Luke Gilbert, PhD
About Luke Gilbert, PhD
Luke Gilbert joined UCSF in April 2017 as an assistant professor in the Department of Urology and Helen Diller Family Comprehensive Cancer Center. The Gilbert lab uses innovative new CRISPR technologies to systematically edit the epigenome and transcriptome of cancer cells enabling us to model how principles of oncogene and non-oncogene addiction as well as tumor heterogeneity dictate drug response in cancer therapy. Dr. Gilbert’s training in cancer biology, synthetic biology and functional genomics has provided a unique intellectual and technical framework to study cancer cell response to therapy.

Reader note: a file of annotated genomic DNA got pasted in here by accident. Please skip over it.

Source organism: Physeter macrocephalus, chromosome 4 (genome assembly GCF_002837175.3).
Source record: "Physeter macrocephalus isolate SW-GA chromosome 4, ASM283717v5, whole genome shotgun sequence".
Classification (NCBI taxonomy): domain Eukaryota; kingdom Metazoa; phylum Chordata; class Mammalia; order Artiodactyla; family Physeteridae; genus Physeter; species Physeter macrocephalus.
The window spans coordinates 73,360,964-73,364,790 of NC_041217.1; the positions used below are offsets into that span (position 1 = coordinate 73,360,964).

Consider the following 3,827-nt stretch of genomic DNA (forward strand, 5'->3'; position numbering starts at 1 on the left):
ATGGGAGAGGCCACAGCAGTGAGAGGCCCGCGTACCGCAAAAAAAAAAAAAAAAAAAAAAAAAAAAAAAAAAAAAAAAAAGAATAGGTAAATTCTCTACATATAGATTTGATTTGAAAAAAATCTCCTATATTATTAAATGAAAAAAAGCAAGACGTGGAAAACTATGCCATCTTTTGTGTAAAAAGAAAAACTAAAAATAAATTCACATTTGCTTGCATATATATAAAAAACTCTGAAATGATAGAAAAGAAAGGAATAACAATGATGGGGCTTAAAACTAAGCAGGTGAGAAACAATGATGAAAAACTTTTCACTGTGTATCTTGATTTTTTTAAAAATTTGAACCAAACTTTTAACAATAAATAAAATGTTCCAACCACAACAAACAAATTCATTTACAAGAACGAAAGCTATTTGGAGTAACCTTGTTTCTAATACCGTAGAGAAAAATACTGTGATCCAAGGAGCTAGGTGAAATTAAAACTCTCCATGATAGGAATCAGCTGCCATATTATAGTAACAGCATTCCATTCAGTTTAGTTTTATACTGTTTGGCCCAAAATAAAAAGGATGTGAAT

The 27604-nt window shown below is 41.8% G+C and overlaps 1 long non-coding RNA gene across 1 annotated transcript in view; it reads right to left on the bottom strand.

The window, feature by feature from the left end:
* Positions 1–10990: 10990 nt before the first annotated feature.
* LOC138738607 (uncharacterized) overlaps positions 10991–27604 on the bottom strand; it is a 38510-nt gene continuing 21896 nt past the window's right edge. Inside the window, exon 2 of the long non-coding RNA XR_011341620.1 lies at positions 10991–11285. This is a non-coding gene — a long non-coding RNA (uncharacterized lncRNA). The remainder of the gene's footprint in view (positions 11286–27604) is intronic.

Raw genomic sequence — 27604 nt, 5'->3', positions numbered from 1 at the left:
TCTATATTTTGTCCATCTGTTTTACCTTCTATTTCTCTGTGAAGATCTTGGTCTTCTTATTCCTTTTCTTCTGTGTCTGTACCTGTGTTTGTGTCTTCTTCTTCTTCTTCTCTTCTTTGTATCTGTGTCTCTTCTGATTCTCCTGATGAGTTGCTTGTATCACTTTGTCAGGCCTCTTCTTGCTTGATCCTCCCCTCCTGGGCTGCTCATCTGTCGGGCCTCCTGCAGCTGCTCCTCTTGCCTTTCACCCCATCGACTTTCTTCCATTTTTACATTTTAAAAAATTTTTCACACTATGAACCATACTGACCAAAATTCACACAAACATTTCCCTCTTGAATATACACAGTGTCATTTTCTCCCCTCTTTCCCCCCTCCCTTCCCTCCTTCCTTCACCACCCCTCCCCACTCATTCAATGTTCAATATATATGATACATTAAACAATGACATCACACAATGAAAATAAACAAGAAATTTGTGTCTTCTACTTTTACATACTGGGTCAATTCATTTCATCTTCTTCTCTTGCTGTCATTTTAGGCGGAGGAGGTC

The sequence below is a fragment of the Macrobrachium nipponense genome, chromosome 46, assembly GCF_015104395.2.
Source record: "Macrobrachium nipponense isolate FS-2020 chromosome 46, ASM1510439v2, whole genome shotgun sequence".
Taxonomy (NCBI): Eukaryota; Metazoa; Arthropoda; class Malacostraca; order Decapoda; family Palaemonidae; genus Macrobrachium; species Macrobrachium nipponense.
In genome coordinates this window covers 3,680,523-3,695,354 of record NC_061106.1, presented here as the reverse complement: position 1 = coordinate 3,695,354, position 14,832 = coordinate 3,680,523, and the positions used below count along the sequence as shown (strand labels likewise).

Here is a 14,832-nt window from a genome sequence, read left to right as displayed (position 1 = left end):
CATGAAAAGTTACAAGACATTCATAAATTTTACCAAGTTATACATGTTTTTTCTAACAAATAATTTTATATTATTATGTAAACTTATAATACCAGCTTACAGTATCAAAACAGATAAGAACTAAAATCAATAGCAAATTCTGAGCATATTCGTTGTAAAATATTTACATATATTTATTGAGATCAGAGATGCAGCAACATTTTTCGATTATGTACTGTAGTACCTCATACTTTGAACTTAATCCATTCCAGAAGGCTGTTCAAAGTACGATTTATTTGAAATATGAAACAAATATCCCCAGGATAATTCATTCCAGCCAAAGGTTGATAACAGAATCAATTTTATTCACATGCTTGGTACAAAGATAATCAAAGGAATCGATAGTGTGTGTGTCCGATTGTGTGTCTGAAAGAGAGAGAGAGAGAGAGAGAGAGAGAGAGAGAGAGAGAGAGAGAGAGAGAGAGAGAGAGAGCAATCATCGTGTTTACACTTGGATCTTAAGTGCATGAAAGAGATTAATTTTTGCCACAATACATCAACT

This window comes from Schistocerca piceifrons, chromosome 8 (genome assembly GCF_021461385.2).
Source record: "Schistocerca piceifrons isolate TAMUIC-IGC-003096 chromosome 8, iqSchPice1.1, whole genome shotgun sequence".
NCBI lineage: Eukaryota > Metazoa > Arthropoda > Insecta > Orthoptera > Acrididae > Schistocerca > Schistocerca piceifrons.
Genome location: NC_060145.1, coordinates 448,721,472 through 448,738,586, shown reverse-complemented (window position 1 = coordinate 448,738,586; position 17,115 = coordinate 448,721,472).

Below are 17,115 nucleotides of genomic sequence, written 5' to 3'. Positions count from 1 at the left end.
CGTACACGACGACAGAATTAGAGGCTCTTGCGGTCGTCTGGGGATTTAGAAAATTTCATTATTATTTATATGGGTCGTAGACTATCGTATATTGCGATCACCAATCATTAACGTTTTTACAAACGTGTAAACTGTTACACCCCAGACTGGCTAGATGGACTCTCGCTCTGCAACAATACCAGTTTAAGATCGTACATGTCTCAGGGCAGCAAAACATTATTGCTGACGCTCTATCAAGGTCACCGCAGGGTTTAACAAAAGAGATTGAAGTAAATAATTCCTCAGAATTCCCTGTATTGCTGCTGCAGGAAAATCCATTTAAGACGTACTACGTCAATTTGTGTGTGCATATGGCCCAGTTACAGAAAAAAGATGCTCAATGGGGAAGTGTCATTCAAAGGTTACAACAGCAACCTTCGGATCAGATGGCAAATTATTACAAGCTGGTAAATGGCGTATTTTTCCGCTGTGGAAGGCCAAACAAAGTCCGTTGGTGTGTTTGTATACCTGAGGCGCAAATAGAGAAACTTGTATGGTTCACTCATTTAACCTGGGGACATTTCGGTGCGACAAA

As a graduate student at MIT, he used a mouse model of an aggressive B-cell lymphoma to define how stromal cells in the tumor microenvironment modulate disease progression and drug response. Minimal residual disease following cancer therapy is a poorly understood clinical reality that is correlated with poor prognosis. His work is one of the few examples of how mouse models can be used to interrogate mechanisms of minimal residual disease in cancer therapy. As a graduate student and postdoctoral fellow, Dr. Gilbert was a Virginia and Daniel K. Ludwig Graduate Fellow, a Leukemia and Lymphoma Society Postdoctoral Fellow, and a recipient of a Pathway to Independence Award from the National Cancer Institute. Dr. Gilbert’s laboratory is supported by the National Cancer Institute and the Defense Advanced Research Projects Agency.